A Yearning Heart

Jeremiah 31_20_A Yearning Heart

Is Ephraim my dear son?  Is he my darling child?  For as often as I speak against him, I do remember him still.  Therefore my heart yearns for him; I will surely have mercy on him, declares the Lord. (Jeremiah 31:20) 

For many of us, it’s really tempting to skip reading the Old Testament.  Or, if we brave those waters, it’s relatively easy to let the eyes glaze over all the names and historical events.  However, if we’ll navigate these pages with our eyes wide open, we’ll see the beautiful heart of God, and His original plan of salvation throughout. 

Such is the case with the verse above.  In short, Jeremiah had been sent by God to prophesy against Judah (the Southern Kingdom of Israel).  Because of their waywardness, God was going to discipline them via captivity in Babylon.  They were guilty and deserving of whatever came their way. 

Yet, look at the heart of our Heavenly Father as He thought about His people (here called by the singular tribe, Ephraim).  Despite their ungodliness and idolatry, God still saw them as His dear children in whom He took great delight.  Yes, He saw their sin, and He spoke against it.  But that’s not all He saw.  He continued to think of them as His children for whom His heart yearned.  We don’t use the word “yearn” much today, but in that day, the reader would have understood it to mean that God’s heart ROARED for His people.  It was so full of love and devotion that it could not be contained.  Instead, that love had to overflow into action. 

That action on God’s part then, was the extension of mercy upon an undeserving people that led to their salvation.  That’s the nature of our God, and it hasn’t changed over time.  Though He sees our sin and will move against it, His love for us has provided a merciful way of escape.  Spend some time today thanking Him for His yearning, forgiving heart. –Dave  

(To receive these free daily devotions via email, subscribe at:  http://www.theteachableheart.com/blogs—daily-devotions.html. For more information about the ministry, or to order the new devotional books, visit:  http://www.theteachableheart.com/books.html).

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A Little More Time to Love

1 John 4_11_Little More Time to Love

As I slipped on my black suit jacket to walk into the funeral home, I felt something fairly solid in my inside label pocket.  As I reached in to retrieve “it,” I was surprised to find a handful of prior funeral programs – a total of 10 of them to be exact.  (Yes, I only wear this suit to funerals).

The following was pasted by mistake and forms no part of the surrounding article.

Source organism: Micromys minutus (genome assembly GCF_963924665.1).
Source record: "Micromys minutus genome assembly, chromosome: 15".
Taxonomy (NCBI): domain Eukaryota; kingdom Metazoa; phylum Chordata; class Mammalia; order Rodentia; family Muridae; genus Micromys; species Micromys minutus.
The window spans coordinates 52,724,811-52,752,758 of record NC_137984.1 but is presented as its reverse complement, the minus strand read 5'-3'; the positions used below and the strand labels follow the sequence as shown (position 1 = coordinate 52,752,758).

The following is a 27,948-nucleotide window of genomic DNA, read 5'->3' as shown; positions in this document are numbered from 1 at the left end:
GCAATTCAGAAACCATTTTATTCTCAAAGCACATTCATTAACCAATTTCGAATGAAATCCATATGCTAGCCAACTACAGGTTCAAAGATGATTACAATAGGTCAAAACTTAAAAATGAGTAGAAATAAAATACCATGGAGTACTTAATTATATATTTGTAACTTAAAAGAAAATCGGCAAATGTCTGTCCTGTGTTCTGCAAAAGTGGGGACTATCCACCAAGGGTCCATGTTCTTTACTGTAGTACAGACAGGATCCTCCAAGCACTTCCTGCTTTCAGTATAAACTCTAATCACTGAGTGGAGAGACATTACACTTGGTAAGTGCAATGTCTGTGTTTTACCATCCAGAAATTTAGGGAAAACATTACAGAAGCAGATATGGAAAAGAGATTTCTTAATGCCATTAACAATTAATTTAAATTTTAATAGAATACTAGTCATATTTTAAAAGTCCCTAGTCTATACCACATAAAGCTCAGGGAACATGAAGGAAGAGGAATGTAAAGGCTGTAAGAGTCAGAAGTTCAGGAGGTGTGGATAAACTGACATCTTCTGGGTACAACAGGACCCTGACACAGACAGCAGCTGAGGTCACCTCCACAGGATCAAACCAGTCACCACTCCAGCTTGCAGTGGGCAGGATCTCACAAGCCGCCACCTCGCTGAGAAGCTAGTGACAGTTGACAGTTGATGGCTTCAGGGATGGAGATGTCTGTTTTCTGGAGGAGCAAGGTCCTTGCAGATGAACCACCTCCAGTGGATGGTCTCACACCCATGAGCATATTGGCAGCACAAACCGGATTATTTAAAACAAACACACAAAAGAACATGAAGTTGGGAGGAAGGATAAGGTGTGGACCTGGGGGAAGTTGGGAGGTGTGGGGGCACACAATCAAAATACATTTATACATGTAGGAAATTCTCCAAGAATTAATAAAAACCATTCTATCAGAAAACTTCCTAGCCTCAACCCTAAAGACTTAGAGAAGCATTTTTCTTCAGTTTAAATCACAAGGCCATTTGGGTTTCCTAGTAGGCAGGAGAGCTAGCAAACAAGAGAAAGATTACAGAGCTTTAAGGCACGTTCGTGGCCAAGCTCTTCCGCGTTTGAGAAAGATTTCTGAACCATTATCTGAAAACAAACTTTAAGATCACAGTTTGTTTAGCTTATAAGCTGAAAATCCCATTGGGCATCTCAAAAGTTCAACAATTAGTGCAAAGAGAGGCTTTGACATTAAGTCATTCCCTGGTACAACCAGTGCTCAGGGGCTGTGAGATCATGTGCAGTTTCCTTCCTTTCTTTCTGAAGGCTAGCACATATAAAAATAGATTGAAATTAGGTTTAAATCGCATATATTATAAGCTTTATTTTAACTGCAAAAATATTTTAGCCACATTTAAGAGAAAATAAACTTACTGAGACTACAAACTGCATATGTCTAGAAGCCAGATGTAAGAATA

Later that day, I sat down with those programs and briefly remembered the life represented by each one.  There were those who had been blessed with lives that neared 90 years – but only 3 of the 10.  After them, the next oldest had only been 71.  And, for 60% of this group, life had ended before their 66th birthday.  One was 22, another 32, a third 42, the fourth 54, another 57, and one 65.  For all 10, the average age was <61 years.  

I don’t have a morbid fascination with death, however this small sampling of funeral programs was a reminder that tomorrow is not guaranteed to any of us.  If we’re sensitive to God’s prompting, funerals ought to serve to sharpen our focus; to spend some time in reflection about where we are in life, and what we’d like to do with any amount of time we may have left.  As the pastor who officiated today’s funeral stated, the death rate is 100% – and one day it will be our body in the casket.   

But, we’re not there yet!  Which begs the question – what will you do with your remaining time?  As I considered my answer to that same question, the words of a Steven Curtis Chapman song (A Little More Time to Love) came to mind.  I’ll leave you with his words, and encourage you to use your remaining time to love… Dave 

It’s getting clear that I’m not here for long
So what am I to do with my few minutes here in this place?
But, there’s a day that is coming
When everything will be new
God will dry every tear
And while we’re waiting for that day to come
We’ve got a little more time to love…
 

      Dear friends, since God so loved us, we also ought to love one another. (1 John 4:11)